As soon as the Christmas tree came down in early January, I was ready.
Though I enjoy keeping our home tidy and declutter as a hobby, a friend and I had decided to do a thorough, whole-home minimalist challenge in a week. I had never tackled every room in our home within such a short span, and a year’s worth of lotsatime spent together with our six-member family had taken its toll on our space.
In my own crazed way, I thoroughly enjoyed mercilessly sorting through each drawer, cupboard, and closet that week. And though in the end I only had a few bags to take to our local hospice shop, everything was once again in its place, and there was space.
That empty shelf in the closet. The half-full basket in the bathroom. The hanging room in the closet. There was margin, room for growth if need be, room to breathe in the meantime. It was truly delightful. I wondered how soon I could do the challenge again.
This exercise of handling our physical things and sorting them thoroughly and with intention prompted me to think on other areas of my life. Could I do this in my mind, in my heart? My wise counselor once asked me, “What might you need to do, or undo, in your life?”
As a lover of to-do lists, the thought of an undo-list was like an epiphany. How had I not thought of this before? It’s easy to see the ugly clutter which had accumulated throughout my home, but what kind of negativity had been accruing in my mind? What judgment had been simmering in my heart? What shame had I deeply buried, or attempted to?
I thought back to last October, when I realized how much perfection I expected of myself, and when each day I did not measure up, I felt like a constant failure. What am I doing well? That list was short, in my own mind. Could I undo some of these unattainable expectations against which I’d been measuring myself?
I thought of the polarizing year we’ve just been through. How easy it had been to slip into quick and thoughtless judgment over issues big and small. How much harder it was to extend grace and the benefit of the doubt to those with different perspectives. People are doing the best they can, Brené Brown says. Could I undo the judgments I was leveling against others?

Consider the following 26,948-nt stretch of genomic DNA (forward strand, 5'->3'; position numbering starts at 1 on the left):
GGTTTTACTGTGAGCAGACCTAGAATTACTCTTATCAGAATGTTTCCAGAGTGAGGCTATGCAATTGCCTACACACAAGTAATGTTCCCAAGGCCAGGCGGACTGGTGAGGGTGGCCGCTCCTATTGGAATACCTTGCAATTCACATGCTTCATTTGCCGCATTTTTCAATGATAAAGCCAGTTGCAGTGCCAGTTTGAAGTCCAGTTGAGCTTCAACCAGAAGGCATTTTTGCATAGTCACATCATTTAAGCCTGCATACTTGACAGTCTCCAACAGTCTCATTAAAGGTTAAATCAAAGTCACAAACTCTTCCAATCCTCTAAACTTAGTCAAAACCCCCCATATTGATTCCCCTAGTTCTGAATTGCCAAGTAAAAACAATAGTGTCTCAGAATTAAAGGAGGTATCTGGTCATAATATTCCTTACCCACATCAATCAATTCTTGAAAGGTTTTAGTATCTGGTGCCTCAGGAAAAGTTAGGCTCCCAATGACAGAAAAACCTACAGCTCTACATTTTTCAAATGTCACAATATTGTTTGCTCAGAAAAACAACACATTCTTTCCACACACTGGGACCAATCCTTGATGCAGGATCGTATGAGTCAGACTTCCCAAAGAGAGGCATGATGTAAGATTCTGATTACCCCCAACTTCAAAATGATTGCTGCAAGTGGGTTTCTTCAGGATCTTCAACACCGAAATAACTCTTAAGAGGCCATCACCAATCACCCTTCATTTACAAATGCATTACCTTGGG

I thought of the hurried state of my mind, the many open tabs which makes my life feel busier than I’d like. How I long to be able to live presently in each day, grateful for the gifts of that day, without worry for the rest of the week or month or the endless to-do list. Could I undo the hurry in my mind? Could I carve some space?
Recently, I have been dwelling on this wisdom: “For every yes we say, it’s a no to something else.” While this is absolutely true in our schedules, it’s also true in our minds and hearts. If I choose to focus on my short-comings, I’m saying no to focusing on God’s grace and work in my life, and on the things I’m doing well. If I choose judgment, I’m saying no to grace and compassion toward others. If I choose hurry, I’m saying no to abiding with Christ in the small moments of my days, and treasuring this season of life.
Scripture does not shy away from telling us what to undo, or put away (Eph. 4:31), or what to put to death (Col. 3:5). Before we can be clothed “with compassion, kindness, humility, gentleness, and patience” (Col. 3:12), we first need to undo our sinful attitudes. Before we can put on the new self, “which is being renewed in knowledge in the image of its Creator” (Col. 3:10), we must put off the old self and its many bad habits.
If we want to grow in grace, in godliness, in contentment, and many other holy characteristics, perhaps we must first clear away the ugly sinful attitudes which have accumulated in our minds and hearts. Just as we clear space on our counters and in our cupboards for growth, we must clear internal space for internal growth.
So, I invite you today to think with me: what in my life needs to be undone? What do you need to say no to in order to say yes to something else?